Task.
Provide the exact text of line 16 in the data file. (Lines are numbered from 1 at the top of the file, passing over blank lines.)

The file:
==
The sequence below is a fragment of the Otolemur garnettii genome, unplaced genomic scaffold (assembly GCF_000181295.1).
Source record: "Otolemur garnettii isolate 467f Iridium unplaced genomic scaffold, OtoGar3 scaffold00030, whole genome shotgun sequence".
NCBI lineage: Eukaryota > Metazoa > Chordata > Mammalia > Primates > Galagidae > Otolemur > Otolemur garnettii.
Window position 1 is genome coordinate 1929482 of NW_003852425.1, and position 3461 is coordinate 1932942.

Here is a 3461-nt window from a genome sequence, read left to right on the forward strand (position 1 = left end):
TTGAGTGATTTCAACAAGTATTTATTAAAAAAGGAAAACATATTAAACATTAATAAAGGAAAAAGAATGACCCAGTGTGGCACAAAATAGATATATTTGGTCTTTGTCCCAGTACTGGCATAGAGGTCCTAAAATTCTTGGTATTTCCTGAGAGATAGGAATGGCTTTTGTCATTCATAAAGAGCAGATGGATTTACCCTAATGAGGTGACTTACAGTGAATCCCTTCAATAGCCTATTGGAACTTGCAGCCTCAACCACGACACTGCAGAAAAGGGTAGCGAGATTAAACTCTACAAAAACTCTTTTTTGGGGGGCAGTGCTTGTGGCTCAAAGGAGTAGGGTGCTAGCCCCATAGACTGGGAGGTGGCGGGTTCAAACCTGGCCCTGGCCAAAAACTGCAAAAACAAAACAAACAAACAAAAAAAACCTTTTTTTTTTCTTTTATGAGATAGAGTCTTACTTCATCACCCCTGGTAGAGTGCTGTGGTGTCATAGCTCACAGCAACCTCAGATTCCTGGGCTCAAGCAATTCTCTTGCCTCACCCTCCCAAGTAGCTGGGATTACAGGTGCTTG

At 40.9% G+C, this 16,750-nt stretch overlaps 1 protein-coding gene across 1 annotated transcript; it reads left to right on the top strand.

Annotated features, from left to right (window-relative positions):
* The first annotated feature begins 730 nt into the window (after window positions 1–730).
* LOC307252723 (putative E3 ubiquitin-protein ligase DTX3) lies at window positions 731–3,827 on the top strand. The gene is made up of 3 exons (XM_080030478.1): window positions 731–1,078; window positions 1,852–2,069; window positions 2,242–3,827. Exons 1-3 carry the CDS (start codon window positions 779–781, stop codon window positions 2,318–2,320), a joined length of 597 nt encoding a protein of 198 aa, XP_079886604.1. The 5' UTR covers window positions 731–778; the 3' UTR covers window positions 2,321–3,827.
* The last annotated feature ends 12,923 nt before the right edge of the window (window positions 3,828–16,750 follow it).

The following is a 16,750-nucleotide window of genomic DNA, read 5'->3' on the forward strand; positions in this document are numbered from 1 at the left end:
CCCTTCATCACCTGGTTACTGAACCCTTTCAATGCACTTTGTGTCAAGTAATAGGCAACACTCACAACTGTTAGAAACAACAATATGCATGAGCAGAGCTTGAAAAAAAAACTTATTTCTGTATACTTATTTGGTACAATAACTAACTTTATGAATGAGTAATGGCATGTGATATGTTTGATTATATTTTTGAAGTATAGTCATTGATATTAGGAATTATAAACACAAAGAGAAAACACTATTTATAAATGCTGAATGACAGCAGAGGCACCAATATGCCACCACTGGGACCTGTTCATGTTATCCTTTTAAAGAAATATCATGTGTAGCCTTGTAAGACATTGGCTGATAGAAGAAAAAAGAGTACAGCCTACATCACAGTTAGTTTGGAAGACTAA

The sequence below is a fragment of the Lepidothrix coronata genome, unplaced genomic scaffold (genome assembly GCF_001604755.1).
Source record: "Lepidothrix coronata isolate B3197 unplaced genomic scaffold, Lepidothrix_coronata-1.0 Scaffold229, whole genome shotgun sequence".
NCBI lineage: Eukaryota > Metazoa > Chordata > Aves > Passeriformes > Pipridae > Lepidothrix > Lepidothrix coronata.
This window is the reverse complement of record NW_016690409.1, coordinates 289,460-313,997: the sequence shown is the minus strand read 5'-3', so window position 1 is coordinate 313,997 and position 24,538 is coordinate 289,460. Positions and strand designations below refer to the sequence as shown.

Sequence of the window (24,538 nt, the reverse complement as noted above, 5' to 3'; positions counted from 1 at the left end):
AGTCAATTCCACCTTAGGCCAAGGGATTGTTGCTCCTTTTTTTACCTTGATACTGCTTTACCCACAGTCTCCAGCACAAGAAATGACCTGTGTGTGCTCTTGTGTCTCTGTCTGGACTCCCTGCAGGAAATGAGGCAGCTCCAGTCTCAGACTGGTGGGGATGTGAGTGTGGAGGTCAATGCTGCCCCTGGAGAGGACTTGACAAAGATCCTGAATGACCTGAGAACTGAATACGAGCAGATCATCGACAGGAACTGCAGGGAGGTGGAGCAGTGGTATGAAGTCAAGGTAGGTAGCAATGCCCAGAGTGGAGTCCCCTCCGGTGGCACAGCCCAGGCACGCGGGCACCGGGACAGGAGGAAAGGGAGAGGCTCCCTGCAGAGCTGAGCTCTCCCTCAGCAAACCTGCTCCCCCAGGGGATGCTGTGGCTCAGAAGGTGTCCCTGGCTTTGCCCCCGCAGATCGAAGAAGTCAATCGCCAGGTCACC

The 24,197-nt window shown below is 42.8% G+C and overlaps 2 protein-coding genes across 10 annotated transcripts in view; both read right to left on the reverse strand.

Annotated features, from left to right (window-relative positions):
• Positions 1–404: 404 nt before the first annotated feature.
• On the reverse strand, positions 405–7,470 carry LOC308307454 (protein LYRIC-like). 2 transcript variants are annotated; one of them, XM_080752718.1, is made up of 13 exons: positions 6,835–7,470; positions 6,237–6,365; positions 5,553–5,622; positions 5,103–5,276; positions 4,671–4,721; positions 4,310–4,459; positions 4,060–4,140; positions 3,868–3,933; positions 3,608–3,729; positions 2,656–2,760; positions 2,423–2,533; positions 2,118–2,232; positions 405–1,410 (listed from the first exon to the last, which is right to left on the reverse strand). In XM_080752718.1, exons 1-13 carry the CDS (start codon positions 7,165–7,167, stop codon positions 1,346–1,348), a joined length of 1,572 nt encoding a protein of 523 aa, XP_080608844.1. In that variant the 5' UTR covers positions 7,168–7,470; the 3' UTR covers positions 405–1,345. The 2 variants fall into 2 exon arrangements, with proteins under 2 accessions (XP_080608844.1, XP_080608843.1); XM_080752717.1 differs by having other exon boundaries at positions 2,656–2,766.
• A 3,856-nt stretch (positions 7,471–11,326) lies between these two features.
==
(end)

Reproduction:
NCBI lineage: Eukaryota > Metazoa > Chordata > Aves > Passeriformes > Pipridae > Lepidothrix > Lepidothrix coronata.